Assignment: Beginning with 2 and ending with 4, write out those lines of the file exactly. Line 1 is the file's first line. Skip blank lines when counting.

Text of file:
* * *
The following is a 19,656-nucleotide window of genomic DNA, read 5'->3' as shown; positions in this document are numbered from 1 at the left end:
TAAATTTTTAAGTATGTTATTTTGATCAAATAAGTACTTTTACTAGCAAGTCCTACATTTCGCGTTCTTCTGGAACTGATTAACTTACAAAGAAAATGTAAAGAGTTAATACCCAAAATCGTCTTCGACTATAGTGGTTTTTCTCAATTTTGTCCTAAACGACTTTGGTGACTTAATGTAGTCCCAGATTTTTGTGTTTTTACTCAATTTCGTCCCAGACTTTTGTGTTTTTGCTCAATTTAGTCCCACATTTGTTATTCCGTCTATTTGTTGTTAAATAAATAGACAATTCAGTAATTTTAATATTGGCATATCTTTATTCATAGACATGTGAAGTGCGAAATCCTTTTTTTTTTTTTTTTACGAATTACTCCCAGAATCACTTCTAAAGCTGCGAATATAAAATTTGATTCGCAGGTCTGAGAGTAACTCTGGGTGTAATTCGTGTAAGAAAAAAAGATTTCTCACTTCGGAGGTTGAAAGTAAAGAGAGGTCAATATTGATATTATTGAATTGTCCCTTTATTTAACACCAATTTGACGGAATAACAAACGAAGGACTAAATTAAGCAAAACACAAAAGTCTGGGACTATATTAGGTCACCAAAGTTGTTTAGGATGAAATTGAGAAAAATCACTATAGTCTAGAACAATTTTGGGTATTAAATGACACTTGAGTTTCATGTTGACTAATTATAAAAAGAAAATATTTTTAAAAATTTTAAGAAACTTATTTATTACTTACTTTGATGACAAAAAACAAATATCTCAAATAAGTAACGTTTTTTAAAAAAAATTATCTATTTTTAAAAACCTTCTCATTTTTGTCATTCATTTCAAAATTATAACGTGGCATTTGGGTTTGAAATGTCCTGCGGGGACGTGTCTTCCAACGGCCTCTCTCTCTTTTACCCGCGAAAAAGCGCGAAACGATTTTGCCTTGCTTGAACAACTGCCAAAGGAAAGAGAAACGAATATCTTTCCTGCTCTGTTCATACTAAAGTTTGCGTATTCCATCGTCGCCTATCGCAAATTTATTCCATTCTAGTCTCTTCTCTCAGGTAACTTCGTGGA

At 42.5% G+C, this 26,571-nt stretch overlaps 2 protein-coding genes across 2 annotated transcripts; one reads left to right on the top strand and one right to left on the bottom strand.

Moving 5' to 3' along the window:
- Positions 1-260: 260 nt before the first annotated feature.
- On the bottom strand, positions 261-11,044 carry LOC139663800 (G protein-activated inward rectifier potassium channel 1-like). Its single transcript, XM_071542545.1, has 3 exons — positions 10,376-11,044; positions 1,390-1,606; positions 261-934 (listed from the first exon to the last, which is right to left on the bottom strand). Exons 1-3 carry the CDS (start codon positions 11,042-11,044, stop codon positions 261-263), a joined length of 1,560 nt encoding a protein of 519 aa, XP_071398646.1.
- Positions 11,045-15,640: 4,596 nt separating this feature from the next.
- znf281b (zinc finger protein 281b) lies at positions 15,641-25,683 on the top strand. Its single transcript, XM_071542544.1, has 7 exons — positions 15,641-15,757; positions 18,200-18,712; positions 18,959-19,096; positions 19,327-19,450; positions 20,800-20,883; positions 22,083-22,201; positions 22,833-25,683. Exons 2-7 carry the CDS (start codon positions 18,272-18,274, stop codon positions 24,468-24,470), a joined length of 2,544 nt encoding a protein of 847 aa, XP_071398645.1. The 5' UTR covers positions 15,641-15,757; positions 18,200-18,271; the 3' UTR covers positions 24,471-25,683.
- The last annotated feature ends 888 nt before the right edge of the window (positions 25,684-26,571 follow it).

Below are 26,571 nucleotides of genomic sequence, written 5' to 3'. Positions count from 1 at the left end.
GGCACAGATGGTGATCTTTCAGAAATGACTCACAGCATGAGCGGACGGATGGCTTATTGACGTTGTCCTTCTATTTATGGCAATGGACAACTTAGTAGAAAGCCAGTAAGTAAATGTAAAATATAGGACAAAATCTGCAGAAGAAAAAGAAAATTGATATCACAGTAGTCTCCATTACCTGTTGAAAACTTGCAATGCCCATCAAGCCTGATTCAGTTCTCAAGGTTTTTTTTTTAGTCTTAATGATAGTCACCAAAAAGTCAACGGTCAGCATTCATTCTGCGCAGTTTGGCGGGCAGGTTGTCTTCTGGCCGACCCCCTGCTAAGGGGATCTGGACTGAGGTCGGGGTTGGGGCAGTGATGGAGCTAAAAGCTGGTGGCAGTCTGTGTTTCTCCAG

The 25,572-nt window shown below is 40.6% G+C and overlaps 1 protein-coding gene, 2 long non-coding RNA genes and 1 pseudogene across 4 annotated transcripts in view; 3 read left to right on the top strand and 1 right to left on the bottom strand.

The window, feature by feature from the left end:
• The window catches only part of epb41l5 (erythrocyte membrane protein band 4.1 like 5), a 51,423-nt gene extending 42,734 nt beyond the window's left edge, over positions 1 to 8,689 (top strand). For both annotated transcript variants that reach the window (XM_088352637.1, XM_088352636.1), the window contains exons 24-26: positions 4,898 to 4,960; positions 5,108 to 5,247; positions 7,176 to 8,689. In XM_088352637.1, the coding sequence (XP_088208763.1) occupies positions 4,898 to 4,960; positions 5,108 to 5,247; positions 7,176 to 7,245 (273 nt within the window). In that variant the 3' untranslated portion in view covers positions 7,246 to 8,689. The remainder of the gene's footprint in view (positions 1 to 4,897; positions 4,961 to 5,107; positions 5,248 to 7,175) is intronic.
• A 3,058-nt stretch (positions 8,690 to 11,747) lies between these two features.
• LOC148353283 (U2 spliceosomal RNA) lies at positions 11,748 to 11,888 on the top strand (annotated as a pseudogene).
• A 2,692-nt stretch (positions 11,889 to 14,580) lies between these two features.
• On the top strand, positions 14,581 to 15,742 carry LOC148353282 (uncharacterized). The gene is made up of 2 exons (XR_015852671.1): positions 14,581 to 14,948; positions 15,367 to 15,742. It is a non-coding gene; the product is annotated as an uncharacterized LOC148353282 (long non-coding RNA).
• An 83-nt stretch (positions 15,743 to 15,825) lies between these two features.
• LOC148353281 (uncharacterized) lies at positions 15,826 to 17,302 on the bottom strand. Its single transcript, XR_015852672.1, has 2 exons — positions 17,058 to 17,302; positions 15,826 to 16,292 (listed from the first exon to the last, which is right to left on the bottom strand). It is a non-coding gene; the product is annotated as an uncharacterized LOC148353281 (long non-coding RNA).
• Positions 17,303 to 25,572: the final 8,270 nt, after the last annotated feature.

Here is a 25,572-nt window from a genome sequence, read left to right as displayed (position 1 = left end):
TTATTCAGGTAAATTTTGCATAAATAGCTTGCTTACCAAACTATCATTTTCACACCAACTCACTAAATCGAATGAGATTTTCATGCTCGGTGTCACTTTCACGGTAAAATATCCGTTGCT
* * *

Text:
TAAATTTTTAAGTATGTTATTTTGATCAAATAAGTACTTTTACTAGCAAGTCCTACATTTCGCGTTCTTCTGGAACTGATTAACTTACAAAGAAAATGTAAAGAGTTAATACCCAAAATCGTCTTCGACTATAGTGGTTTTTCTCAATTTTGTCCTAAACGACTTTGGTGACTTAATGTAGTCCCAGATTTTTGTGTTTTTACTCAATTTCGTCCCAGACTTTTGTGTTTTTGCTCAATTTAGTCCCACATTTGTTATTCCGTCTATTTGTTGTTAAATAAATAGACAATTCAGTAATTTTAATATTGGCATATCTTTATTCATAGACATGTGAAGTGCGAAATCCTTTTTTTTTTTTTTTTACGAATTACTCCCAGAATCACTTCTAAAGCTGCGAATATAAAATTTGATTCGCAGGTCTGAGAGTAACTCTGGGTGTAATTCGTGTAAGAAAAAAAGATTTCTCACTTCGGAGGTTGAAAGTAAAGAGAGGTCAATATTGATATTATTGAATTGTCCCTTTATTTAACACCAATTTGACGGAATAACAAACGAAGGACTAAATTAAGCAAAACACAAAAGTCTGGGACTATATTAGGTCACCAAAGTTGTTTAGGATGAAATTGAGAAAAATCACTATAGTCTAGAACAATTTTGGGTATTAAATGACACTTGAGTTTCATGTTGACTAATTATAAAAAGAAAATATTTTTAAAAATTTTAAGAAACTTATTTATTACTTACTTTGATGACAAAAAACAAATATCTCAAATAAGTAACGTTTTTTAAAAAAAATTATCTATTTTTAAAAACCTTCTCATTTTTGTCATTCATTTCAAAATTATAACGTGGCATTTGGGTTTGAAATGTCCTGCGGGGACGTGTCTTCCAACGGCCTCTCTCTCTTTTACCCGCGAAAAAGCGCGAAACGATTTTGCCTTGCTTGAACAACTGCCAAAGGAAAGAGAAACGAATATCTTTCCTGCTCTGTTCATACTAAAGTTTGCGTATTCCATCGTCGCCTATCGCAAATTTATTCCATTCTAGTCTCTTCTCTCAGGTAACTTCGTGGA

At 42.5% G+C, this 26,571-nt stretch overlaps 2 protein-coding genes across 2 annotated transcripts; one reads left to right on the top strand and one right to left on the bottom strand.

Moving 5' to 3' along the window: